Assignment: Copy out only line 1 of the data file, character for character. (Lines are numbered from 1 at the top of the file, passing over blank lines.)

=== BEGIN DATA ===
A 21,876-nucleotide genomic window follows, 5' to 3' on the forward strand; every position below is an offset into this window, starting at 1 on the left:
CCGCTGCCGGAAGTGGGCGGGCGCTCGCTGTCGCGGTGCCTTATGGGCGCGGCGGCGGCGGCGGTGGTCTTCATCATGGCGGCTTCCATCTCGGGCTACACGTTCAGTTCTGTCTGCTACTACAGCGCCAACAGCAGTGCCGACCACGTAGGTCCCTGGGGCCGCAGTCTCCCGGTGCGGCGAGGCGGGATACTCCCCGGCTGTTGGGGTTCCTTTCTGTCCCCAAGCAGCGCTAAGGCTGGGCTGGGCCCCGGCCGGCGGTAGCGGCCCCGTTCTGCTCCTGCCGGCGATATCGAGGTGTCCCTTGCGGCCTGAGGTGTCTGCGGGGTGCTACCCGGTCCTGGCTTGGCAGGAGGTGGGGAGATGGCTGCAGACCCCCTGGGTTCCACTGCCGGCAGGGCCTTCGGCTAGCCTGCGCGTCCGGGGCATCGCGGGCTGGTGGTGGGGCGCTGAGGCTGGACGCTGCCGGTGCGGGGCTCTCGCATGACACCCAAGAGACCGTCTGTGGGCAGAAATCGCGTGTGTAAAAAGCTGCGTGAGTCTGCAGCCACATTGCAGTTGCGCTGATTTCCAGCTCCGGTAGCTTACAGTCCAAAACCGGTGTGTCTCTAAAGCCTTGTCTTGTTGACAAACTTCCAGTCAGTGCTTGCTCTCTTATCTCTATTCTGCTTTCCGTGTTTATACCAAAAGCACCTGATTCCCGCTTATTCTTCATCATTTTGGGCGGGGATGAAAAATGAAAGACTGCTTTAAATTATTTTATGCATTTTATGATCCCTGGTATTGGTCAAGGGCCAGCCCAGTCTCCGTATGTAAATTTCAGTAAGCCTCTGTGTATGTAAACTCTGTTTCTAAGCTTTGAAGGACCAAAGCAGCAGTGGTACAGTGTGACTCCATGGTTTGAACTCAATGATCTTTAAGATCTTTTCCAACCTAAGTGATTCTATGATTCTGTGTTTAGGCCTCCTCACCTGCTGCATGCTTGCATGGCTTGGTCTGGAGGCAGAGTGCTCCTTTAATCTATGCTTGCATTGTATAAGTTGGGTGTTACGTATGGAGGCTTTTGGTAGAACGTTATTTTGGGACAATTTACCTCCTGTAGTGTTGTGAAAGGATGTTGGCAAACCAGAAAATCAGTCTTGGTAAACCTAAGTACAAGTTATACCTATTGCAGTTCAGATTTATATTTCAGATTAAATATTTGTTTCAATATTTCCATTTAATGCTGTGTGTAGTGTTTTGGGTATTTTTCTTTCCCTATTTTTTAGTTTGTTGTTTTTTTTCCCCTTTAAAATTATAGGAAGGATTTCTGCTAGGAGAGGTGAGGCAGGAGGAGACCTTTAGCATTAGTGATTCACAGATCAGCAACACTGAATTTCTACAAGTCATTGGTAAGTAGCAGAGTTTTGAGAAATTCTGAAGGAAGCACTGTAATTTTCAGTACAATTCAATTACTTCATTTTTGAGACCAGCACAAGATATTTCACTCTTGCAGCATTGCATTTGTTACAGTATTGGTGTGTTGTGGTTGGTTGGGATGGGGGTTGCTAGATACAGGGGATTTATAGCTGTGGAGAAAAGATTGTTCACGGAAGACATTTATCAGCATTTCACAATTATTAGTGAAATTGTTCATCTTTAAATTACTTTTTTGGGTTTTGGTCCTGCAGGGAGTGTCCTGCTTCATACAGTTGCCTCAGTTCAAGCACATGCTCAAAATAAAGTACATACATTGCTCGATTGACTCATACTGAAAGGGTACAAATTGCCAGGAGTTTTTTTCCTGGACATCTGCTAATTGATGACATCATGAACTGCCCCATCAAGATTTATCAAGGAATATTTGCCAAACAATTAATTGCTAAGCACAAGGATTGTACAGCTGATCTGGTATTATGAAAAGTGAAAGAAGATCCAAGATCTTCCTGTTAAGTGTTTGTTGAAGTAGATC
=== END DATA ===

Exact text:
A 21,876-nucleotide genomic window follows, 5' to 3' on the forward strand; every position below is an offset into this window, starting at 1 on the left: